Decatur PAC wants to elect more womenDeKalb County Superior Court Judge Cynthia Becker. File Photo by Dan Whisenhunt
There aren’t enough women holding elected office in Georgia, according to members of NewPower PAC.
The Decatur-based Political Action Committee points out that there are no women representing the state in the U.S. Congress. Men hold all 16 seats: two in the Senate and 14 in the House.
NewPower says that there have only been five women elected to statewide office throughout Georgia’s history.
On Sunday, June 22, the PAC invited potential donors to a “Summer Gathering” at the High House in Decatur. The crowd, mostly female, drank wine and sangria while speakers made their case for electing more women to office. The PAC, which claims to be nonpartisan, supports only female candidates.
DeKalb County Superior Court Judge C.J. Becker said the decision to run for higher office poses professional and personal risks for women. Becker said she made three times as much money as an attorney in a private practice before becoming a judge.
“There are some very practical things,” Becker said. “You have to plan to lose at least once. You’ve got to be very careful about honestly assessing yourself as a candidate. This is not time for your best friend and your momma to tell you about how wonderful you would be in office.”
Becker won 14 years ago. She couldn’t have done it without female voters, she said.
“The two highest voting demographics in DeKalb County are African American women first, white women second and, a distant third, white males,” Becker said.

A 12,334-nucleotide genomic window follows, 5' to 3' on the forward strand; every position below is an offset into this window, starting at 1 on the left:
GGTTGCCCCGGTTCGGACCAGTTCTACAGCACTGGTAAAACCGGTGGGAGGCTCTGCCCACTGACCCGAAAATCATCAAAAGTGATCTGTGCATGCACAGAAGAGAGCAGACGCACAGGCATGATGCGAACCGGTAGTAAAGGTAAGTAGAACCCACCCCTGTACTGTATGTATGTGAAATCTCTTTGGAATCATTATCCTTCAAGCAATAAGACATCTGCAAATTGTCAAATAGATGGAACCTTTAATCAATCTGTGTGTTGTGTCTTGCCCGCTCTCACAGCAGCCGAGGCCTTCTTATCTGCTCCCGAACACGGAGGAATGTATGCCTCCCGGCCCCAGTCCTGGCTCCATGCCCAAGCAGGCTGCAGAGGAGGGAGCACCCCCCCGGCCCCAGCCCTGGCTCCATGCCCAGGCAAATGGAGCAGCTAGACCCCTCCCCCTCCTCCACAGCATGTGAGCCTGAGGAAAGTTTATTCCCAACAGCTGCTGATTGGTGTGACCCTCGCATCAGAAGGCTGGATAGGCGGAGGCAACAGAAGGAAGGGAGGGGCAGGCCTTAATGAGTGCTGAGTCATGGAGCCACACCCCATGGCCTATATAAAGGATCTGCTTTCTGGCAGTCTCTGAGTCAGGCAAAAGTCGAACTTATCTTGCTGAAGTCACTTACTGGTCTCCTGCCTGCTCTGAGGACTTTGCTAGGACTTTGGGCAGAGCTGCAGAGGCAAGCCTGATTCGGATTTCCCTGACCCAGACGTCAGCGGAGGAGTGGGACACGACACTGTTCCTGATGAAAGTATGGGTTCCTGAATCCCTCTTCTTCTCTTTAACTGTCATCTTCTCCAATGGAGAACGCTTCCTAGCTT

Journalist Bobbie Battista, who hosts “On the Story” for Georgia Public Broadcasting, said the media unintentionally reinforces the challenges for women running for office. She said women are also underrepresented in leadership positions in newsrooms.
“Today media suffers the same sorts of problems as politics,” she said. “It’s an old men’s club. Women leave for various reasons.”
Battista said journalists also ask women questions that they won’t ask men. Her advice? She suggested rolling with the punches.
“Hillary Clinton is asked about her hair and the clothes all the time,” Battista said. “At some point just embrace it. We all wear different clothes. Men wear the same uniform all the time.”
NewPower board member Jan Selman took questions at the end of the program.
One member of the audience asked what the PAC looks for before deciding to support a candidate.
“It looks at how well a woman is connected into her community already,” Selman said. “Can she run a campaign? Would it be better for her to wait a little while? We do a 30 point assessment. We don’t want a woman going out there and not doing well.”
At the end of the meeting, several audience members pulled out their checkbooks.
Suzann Knap said it was a heartening discussion.
“I am thrilled to meet and know about an organization that is strictly focused on women running for political positions,” she said. ” … Women in government can make a difference.”
Michael Harbin, one of a handful of men in attendance, said “this is important.”
“We need representation of men and women in public service,” he said.